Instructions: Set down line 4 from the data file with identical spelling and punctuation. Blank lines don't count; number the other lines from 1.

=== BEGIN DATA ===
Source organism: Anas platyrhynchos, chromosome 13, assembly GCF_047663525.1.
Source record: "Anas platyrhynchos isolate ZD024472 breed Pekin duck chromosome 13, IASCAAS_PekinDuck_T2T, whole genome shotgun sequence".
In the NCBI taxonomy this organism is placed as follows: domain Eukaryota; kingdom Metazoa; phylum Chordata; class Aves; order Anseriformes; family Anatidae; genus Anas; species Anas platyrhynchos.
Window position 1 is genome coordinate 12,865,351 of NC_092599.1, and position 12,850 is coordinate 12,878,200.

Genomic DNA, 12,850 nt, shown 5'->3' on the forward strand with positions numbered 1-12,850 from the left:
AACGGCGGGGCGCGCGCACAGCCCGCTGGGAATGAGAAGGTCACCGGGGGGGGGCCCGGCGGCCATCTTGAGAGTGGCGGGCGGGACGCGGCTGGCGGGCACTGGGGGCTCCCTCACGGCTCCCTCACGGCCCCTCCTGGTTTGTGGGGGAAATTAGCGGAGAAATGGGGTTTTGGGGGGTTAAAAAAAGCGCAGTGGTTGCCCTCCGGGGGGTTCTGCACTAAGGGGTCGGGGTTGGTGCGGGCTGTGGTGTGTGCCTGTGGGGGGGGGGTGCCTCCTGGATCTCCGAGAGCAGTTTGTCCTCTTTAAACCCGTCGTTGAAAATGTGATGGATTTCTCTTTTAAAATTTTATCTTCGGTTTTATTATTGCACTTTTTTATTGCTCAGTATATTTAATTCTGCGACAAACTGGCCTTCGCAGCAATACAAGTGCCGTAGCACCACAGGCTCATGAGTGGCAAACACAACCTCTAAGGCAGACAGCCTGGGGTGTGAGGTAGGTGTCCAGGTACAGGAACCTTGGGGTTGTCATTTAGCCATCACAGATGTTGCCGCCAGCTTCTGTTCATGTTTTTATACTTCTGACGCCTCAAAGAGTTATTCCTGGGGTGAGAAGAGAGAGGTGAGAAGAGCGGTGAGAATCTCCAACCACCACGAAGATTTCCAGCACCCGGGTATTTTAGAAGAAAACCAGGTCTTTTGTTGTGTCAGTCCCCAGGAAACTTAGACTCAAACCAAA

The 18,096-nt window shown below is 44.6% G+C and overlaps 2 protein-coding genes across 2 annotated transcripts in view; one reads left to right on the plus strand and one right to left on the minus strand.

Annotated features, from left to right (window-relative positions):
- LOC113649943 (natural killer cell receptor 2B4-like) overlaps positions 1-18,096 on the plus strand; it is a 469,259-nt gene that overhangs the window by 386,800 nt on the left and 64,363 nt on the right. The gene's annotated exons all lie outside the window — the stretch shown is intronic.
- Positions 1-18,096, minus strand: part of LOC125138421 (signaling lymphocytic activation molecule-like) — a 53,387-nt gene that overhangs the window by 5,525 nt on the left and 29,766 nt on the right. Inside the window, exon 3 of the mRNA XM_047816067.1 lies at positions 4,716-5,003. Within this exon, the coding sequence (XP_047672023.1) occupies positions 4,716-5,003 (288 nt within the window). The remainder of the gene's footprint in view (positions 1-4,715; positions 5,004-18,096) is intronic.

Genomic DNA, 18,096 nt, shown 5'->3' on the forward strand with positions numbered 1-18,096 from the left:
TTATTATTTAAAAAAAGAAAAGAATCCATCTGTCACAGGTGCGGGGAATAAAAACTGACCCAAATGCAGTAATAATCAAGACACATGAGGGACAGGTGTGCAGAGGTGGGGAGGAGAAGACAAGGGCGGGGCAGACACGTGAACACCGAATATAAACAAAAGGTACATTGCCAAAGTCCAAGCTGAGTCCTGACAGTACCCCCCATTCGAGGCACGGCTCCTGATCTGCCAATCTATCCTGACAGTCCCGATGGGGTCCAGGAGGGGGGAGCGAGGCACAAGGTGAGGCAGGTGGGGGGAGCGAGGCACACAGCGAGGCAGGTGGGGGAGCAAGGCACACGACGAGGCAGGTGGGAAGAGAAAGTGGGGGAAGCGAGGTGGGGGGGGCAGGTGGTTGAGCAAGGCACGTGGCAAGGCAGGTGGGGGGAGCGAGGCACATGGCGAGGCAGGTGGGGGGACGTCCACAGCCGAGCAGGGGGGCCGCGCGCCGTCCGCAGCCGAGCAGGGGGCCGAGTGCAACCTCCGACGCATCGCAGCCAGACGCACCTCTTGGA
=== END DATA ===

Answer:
Window position 1 is genome coordinate 12,865,351 of NC_092599.1, and position 12,850 is coordinate 12,878,200.